Move, Move Up, or, Move Out — Goalkeeper or central back is telling the defenders to move upfield.
My feet — Goalkeeper is telling a back Additional defender to pass the ball back to him on the ground to his feet.
(Name) off your (right/left) shoulder — Goalkeeper is informing a back defender of the presence of an opponent of whom the defender may not be aware.
(Name) take (#) — The person organizing the defense tells a teammate which opponent to mark.
(Name)’s ball — Used in a situation where two teammates are both likely going for an un- possessed ball, you are calling the other teammate off. (There must be no hesitation on the part of the caller and the other teammate is obligated to back off.)
Near post – Pass or shoot the ball to the part of the goal nearest you.
No let down – Reminds teammates that the intensity level must be maintained after a goal is scored, either for or against.
No shot – Keeper asks defender to tackle the opponent with the ball in order to keep him from shooting.
No turn – Asks the defending teammate to challenge the opponent with the ball, who is facing away from the goal, in such a way as to let the opponent turn and face the goal.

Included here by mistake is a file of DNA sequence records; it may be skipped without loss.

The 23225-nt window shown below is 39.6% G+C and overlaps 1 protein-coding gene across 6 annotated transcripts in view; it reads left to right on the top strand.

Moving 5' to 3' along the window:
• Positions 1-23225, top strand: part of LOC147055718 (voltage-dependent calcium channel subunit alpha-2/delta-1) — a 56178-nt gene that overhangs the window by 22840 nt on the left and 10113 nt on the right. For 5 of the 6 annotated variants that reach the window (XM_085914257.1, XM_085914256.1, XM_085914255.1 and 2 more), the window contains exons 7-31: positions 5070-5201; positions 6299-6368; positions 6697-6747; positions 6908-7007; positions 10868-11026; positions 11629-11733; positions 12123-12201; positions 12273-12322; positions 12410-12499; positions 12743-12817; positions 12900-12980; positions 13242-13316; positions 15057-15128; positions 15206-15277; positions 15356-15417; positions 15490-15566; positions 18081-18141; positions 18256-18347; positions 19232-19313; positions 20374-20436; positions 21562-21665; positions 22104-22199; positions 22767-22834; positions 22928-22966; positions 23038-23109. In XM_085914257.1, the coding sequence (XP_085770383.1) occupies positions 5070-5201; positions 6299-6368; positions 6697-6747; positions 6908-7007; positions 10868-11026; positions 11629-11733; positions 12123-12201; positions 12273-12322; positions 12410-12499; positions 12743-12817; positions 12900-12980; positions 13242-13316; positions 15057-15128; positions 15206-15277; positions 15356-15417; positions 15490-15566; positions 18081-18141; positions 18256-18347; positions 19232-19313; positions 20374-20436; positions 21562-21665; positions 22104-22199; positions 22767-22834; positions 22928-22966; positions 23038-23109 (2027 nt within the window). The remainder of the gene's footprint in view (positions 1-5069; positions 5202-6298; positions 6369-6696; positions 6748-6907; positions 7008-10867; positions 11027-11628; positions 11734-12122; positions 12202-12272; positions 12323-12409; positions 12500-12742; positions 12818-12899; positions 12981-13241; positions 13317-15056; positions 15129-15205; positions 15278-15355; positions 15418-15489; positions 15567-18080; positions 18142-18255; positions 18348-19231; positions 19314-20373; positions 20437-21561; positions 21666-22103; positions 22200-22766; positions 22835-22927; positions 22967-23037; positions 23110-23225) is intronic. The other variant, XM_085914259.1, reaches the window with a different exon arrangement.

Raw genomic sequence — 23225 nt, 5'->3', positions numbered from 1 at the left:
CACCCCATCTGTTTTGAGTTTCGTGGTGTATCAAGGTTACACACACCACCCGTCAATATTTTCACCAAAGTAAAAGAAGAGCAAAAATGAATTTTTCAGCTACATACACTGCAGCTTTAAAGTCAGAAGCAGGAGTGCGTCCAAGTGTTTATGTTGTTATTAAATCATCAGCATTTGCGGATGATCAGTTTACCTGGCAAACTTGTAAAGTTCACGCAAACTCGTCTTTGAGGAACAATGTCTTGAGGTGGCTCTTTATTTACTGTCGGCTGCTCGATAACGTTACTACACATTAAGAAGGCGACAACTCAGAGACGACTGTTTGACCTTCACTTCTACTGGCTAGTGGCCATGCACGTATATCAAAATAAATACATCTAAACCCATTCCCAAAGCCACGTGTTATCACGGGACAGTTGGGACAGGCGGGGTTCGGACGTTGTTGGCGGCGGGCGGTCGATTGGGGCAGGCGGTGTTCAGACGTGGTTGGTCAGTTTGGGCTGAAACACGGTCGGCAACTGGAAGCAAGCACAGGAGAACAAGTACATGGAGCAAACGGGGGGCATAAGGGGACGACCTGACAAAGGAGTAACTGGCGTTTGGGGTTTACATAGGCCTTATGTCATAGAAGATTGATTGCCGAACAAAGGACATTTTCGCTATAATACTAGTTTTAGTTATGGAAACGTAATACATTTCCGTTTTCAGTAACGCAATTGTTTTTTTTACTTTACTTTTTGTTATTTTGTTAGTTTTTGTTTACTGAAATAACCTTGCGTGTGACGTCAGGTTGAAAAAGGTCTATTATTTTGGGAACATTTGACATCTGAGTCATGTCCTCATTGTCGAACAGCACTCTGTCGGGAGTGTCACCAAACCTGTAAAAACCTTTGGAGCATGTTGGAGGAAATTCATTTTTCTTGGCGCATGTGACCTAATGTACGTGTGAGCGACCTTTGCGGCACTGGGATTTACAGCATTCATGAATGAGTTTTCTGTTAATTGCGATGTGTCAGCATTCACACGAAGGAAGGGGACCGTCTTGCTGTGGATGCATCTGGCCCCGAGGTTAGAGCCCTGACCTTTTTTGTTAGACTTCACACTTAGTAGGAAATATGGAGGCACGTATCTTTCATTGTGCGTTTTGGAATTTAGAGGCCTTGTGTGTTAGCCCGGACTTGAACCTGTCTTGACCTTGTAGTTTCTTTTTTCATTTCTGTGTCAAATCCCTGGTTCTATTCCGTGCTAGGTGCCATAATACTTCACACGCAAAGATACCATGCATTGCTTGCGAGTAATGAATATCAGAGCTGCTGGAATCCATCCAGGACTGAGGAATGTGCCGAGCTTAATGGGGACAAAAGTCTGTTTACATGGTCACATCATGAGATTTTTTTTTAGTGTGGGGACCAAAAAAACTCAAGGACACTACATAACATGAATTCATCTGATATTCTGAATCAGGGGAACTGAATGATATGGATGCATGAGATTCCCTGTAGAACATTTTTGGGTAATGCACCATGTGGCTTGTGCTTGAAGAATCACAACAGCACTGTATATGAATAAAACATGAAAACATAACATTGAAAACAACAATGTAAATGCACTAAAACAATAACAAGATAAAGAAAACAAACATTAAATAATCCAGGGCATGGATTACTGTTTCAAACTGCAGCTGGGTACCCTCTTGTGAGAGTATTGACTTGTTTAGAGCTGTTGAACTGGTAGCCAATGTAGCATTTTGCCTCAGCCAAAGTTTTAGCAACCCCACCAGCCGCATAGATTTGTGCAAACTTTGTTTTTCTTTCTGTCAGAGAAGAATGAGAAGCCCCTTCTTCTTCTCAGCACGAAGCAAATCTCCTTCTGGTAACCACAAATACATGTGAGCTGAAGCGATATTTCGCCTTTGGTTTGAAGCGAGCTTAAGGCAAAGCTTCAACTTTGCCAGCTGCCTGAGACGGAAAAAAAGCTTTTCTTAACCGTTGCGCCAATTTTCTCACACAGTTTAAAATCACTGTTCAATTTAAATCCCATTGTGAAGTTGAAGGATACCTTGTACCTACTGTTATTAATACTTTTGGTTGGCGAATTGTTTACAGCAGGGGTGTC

No whistle – The Referee did not blow the whistle, play on, keep playing.
Nothing over – Don’t allow the opponent to make a chip or create a bounce of the ball that would go over a defender’s head.
Numbers – A player is telling his teammates to move forward into the attack, or to “build numbers.”
On your back — An opponent is coming up fast from behind to challenge you for the ball.
One-Two — Teammate is asking to perform a give-and-go passing combination.
Open; or, I’m Open; or, (Name) is Open – You are open or a teammate is open and available for a pass. (Generally a mid-range or long-pass option into space.)
Open Up – Move wide, create space, run to open space.
Over — Called by the goalkeeper when the ball is going to go over the top of the goal. Do not attempt to play the ball.
Overlap — Make an overlapping run. Tells a defender or midfielder that the situation is acceptable for them to go beyond the midfielder or attacker, respectively, in front of them without a switch.
Play, Play On – Do not hesitate, keep playing because the referee is not going to blow his whistle or call a foul.
Play Simple — Tells a teammate to make the easy pass that is available.